Running with others has a huge effect on motivation. Research shows that there are three types of rewards that motivate. The first two are extrinsic and intrinsic factors. New studies show that a third motivation factor — family connections — provides a huge boost as well. Running with others can provide all three types of motivation.
Extrinsic factors could be external rewards such as completing a race. Intrinsic rewards may come from the escape from stressors or enjoying time spent outdoors. And if your running group feels like family, the third type of motivation applies as well.
Running groups provide accountability and support. Other runners understand when you’re having a bad day and will encourage you not to give up. What’s more, you’re less likely hit the snooze button and skip your run when your running friends are waiting for you.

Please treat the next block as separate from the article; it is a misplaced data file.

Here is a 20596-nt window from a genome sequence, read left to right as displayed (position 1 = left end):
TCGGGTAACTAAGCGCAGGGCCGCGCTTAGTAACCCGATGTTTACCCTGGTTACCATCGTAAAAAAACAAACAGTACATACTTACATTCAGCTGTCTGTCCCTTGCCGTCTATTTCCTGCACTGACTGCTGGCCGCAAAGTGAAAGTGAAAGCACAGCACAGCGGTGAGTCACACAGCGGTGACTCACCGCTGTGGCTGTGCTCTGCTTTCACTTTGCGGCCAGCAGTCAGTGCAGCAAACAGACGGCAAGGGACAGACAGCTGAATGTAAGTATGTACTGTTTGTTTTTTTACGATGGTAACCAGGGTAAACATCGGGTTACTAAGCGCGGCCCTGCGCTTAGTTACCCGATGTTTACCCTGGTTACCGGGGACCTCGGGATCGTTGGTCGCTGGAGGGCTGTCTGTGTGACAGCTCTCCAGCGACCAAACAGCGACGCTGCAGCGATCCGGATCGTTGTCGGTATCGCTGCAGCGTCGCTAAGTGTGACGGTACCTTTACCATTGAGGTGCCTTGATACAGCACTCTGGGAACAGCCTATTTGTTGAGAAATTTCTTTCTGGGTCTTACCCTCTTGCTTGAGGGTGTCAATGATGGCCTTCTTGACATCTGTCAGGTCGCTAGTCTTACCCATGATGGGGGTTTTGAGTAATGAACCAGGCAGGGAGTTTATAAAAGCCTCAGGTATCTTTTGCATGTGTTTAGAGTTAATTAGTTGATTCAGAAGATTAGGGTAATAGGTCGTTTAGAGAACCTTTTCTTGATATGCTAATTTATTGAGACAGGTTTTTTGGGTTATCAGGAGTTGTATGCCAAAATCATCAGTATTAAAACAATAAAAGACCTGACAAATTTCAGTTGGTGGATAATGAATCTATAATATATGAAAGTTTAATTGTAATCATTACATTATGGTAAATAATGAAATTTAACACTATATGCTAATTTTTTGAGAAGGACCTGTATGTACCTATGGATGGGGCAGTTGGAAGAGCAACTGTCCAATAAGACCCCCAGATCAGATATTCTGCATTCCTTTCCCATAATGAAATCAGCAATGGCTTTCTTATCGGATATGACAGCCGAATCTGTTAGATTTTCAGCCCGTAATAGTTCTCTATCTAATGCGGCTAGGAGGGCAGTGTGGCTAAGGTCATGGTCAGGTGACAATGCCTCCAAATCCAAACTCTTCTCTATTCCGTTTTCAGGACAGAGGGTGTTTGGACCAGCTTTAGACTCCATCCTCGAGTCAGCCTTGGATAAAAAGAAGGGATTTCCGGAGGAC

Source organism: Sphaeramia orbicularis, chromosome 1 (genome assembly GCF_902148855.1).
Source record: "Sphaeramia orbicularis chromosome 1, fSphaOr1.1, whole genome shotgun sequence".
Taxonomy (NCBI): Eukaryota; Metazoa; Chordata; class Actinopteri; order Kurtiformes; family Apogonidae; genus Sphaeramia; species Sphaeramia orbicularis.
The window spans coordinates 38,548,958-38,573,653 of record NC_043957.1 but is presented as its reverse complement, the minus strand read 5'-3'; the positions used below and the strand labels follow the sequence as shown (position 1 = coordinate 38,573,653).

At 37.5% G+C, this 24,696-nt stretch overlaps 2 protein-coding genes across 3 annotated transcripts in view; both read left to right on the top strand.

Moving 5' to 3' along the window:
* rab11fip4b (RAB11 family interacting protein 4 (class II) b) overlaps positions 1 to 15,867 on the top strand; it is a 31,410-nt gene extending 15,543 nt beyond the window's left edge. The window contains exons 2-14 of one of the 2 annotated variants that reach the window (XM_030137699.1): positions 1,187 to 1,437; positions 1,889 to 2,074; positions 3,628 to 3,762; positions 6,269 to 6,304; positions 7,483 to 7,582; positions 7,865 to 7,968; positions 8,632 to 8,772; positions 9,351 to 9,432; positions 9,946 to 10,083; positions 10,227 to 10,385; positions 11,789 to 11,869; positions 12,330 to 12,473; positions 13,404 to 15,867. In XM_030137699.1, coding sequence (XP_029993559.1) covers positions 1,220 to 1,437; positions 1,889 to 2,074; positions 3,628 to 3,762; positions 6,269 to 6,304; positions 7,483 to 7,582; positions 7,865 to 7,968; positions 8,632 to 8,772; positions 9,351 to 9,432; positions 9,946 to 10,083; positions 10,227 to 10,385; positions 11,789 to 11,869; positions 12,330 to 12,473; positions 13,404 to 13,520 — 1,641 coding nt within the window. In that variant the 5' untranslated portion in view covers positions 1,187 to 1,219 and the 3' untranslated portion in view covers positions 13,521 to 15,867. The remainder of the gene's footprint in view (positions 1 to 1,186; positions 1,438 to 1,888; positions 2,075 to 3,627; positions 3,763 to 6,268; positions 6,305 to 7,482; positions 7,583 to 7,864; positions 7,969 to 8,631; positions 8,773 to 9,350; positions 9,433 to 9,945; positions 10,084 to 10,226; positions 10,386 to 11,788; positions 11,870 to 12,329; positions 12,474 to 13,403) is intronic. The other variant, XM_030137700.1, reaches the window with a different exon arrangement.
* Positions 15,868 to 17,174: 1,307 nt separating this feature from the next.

"My running friends keep me going," says Kathryn VonAldenbruck, a Reasons We Run applicant. "We all have ideas that we are all willing to try. We've run one race every month for a year, ran several half marathons together, a couple of relay races, which are my favorite, and even a full marathon."
Even if your running community is online, interactions through Strava provide significant motivation, too. A 2018 survey reports that of 8,000 Strava users, 83 percent are more motivated to work out because of the platform and its online community.
Another motivating factor: The Kohler effect. This is the idea that nobody wants to be the weak link in a group. When surrounded by others, everyone is more likely to push through feelings of wanting to quit. Whether it’s running a few extra miles or going faster in a speed workout, running with friends is likely to bring motivation gain that will make you push harder and get a better workout than you would have alone. Researchers at Kansas State University found that when you work out with someone you perceive as better or more fit than you, you will increase the time and intensity of exercise by 200 percent.